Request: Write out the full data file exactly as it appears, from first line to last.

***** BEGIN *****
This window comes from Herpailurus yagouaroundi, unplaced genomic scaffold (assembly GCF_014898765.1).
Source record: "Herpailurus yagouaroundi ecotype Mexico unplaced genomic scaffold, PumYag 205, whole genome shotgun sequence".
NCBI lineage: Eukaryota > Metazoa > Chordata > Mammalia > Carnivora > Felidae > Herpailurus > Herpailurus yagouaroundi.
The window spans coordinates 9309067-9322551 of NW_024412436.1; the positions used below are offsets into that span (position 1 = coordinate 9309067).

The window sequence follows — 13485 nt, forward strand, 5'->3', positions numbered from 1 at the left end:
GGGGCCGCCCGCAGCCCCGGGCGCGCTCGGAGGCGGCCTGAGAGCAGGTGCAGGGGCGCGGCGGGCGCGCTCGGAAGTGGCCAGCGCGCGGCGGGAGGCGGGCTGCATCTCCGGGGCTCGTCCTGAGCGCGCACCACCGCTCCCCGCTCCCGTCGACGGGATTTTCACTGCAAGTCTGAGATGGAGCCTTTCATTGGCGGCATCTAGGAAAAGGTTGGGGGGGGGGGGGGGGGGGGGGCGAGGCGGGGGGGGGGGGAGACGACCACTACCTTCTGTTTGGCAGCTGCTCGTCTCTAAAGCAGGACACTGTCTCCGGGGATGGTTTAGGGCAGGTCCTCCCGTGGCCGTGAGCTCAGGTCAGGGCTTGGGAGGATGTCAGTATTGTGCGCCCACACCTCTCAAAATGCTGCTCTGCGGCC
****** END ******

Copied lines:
This window comes from Herpailurus yagouaroundi, unplaced genomic scaffold (assembly GCF_014898765.1).
Source record: "Herpailurus yagouaroundi ecotype Mexico unplaced genomic scaffold, PumYag 205, whole genome shotgun sequence".
NCBI lineage: Eukaryota > Metazoa > Chordata > Mammalia > Carnivora > Felidae > Herpailurus > Herpailurus yagouaroundi.
The window spans coordinates 9309067-9322551 of NW_024412436.1; the positions used below are offsets into that span (position 1 = coordinate 9309067).

The window sequence follows — 13485 nt, forward strand, 5'->3', positions numbered from 1 at the left end:
GGGGCCGCCCGCAGCCCCGGGCGCGCTCGGAGGCGGCCTGAGAGCAGGTGCAGGGGCGCGGCGGGCGCGCTCGGAAGTGGCCAGCGCGCGGCGGGAGGCGGGCTGCATCTCCGGGGCTCGTCCTGAGCGCGCACCACCGCTCCCCGCTCCCGTCGACGGGATTTTCACTGCAAGTCTGAGATGGAGCCTTTCATTGGCGGCATCTAGGAAAAGGTTGGGGGGGGGGGGGGGGGGGGGGCGAGGCGGGGGGGGGGGGAGACGACCACTACCTTCTGTTTGGCAGCTGCTCGTCTCTAAAGCAGGACACTGTCTCCGGGGATGGTTTAGGGCAGGTCCTCCCGTGGCCGTGAGCTCAGGTCAGGGCTTGGGAGGATGTCAGTATTGTGCGCCCACACCTCTCAAAATGCTGCTCTGCGGCC